Passions

You might be passionate about a polarizing topic like abortion. Remember that your Toastmasters club is a place for you to develop your skills. Your topic may get in the way and prevent you from getting better.
When you're passionate, your enthusiasm will affect the audience. You might not see flaws in your thinking because you see your views as "obvious". You could easily be wrong.

If your topic is controversial, you may get labeled a zealot. How does that help you going forward?

Substitution

You may be better results by discussing an uncontentious topic instead. Perhaps a topic that members know little about. For instance, you might talk about a hobby like woodworking. Since you know the subject, you can focus on developing your skills.

Links

Promod Sharma has used Toastmasters to discuss topics ranging from the boring (e.g., insurance) to the polarizing (e.g., social media). His website is at promodsharma.com.

April 19, 2012

What Goes Wrong When Presenting Outside Your Club

by Promod Sharma, President 2011-2012, CC

What went wrong?

You practiced your presentation in your club but you made many mistakes in your delivery outside. You know because you recorded yourself. How could you get worse? Let's explore what goes wrong.

Cocoon

Your club is a warm, friendly environment (if not, look for another club). You know the members and they know you. You're familiar with the layout of the room and the equipment.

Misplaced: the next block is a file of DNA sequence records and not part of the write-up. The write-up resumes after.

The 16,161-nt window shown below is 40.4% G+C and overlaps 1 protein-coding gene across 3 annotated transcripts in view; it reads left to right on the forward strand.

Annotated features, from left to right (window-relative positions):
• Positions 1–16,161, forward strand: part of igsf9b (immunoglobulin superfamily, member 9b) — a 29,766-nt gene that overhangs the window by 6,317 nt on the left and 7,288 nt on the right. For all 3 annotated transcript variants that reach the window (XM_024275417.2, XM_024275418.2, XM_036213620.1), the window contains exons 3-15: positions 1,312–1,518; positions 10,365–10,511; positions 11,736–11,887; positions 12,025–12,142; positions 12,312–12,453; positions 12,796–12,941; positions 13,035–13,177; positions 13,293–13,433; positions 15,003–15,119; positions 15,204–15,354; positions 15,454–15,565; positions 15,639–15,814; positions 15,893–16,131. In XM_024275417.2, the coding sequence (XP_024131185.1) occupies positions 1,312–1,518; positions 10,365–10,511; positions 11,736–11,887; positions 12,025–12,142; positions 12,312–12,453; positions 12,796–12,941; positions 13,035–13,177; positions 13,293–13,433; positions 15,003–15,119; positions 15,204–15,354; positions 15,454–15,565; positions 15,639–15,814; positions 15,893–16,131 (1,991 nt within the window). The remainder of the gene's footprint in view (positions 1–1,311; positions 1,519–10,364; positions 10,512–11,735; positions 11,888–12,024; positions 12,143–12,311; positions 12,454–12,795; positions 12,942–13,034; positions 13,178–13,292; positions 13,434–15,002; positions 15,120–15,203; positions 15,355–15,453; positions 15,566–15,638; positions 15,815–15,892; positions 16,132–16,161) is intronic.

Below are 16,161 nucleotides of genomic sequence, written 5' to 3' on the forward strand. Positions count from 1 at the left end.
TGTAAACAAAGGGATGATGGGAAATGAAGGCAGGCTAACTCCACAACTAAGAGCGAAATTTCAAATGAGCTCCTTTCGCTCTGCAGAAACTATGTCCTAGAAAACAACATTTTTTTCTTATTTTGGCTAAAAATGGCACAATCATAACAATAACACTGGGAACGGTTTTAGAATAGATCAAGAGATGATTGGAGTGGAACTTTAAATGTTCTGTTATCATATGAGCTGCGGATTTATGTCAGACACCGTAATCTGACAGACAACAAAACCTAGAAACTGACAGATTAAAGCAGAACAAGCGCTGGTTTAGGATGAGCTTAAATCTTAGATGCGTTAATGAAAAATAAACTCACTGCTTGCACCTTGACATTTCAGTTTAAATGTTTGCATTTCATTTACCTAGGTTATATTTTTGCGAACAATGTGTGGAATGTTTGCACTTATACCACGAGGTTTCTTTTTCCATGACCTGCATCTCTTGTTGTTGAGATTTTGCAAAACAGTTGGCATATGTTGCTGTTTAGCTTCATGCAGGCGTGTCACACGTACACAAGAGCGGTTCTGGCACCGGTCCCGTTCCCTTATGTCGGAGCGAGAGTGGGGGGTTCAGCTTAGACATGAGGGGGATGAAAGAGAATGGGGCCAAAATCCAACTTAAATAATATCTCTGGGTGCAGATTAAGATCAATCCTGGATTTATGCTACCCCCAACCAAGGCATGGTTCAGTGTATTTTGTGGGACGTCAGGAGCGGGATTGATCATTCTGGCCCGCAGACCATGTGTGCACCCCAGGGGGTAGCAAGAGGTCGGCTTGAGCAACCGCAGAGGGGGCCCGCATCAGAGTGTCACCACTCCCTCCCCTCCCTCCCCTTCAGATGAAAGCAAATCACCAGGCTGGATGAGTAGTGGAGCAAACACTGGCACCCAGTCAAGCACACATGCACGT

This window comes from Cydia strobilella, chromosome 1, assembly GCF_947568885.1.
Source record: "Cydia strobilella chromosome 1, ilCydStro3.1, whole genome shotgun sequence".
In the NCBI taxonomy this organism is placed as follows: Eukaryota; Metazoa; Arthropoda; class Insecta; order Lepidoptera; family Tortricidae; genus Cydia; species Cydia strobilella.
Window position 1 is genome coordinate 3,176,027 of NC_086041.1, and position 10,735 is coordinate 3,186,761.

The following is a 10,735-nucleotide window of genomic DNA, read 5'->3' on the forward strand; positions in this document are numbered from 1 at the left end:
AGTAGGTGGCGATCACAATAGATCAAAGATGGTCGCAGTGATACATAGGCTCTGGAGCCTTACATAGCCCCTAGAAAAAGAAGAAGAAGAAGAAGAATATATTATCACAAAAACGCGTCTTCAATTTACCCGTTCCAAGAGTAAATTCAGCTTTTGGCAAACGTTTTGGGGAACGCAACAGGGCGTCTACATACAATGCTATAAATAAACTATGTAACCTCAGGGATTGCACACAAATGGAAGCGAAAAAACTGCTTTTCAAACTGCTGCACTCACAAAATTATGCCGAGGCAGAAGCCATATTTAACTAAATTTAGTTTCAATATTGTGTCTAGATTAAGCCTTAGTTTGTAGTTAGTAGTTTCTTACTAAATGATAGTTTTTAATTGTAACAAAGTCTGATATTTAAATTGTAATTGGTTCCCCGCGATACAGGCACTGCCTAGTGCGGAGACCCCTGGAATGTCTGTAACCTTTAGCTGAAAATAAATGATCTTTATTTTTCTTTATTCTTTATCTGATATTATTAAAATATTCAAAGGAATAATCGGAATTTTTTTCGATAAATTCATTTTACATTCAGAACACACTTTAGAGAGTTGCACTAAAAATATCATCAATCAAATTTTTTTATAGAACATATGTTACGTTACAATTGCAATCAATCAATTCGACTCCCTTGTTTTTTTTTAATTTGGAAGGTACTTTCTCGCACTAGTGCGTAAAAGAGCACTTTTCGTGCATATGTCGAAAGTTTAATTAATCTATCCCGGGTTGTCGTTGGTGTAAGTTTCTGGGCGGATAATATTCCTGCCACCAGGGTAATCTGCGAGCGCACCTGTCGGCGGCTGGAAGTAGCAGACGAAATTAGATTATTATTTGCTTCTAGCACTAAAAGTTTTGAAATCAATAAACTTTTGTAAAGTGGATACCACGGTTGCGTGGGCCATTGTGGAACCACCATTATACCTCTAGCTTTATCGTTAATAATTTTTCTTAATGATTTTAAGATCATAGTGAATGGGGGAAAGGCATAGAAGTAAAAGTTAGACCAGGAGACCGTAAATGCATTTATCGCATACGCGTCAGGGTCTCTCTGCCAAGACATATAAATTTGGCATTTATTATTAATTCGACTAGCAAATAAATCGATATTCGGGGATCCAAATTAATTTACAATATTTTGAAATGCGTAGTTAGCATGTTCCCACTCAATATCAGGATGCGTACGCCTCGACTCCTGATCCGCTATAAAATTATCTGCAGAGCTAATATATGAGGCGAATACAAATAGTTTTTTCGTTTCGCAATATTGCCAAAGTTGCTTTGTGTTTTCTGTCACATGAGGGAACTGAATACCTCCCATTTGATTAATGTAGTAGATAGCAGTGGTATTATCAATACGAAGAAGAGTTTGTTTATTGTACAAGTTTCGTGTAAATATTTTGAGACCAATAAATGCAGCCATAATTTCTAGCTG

Outside

Outside is different. You may not know anyone where you're speaking. Traffic may have frazzled your nerves en route to the event. Construction, accidents and traffic jams occur at the most awkward times.
You may never have seen the venue before. The room layout may have obstructions. The audience may be closer or further away than you'd like. The microphone may be fixed to the podium rather than wearable. The sound system may be weak or cause distortion.

You may not have time to setup because another speaker is preceding you and you prefer to use your own equipment.

Example

Here's an example of a recent presentation. I was setup but an organizer did a brief presentation first. There wasn't enough time to put both presentations on the same computer. I could only setup again after getting introduced and there was a slight glitch (which I removed from the video). This made the introduction more stressful and less impactful.

The camera angle is awkward but I needed a spot that didn't obstruct the audience's view or pick up sound from the projector's fan.

I used more crutchwords than usual. I'm glad there's no royalty for "so". Some sentences should have been been split up. After all, periods are free. I lost my train of thought on occasion. I have better answers to questions now than at the time.


Whatever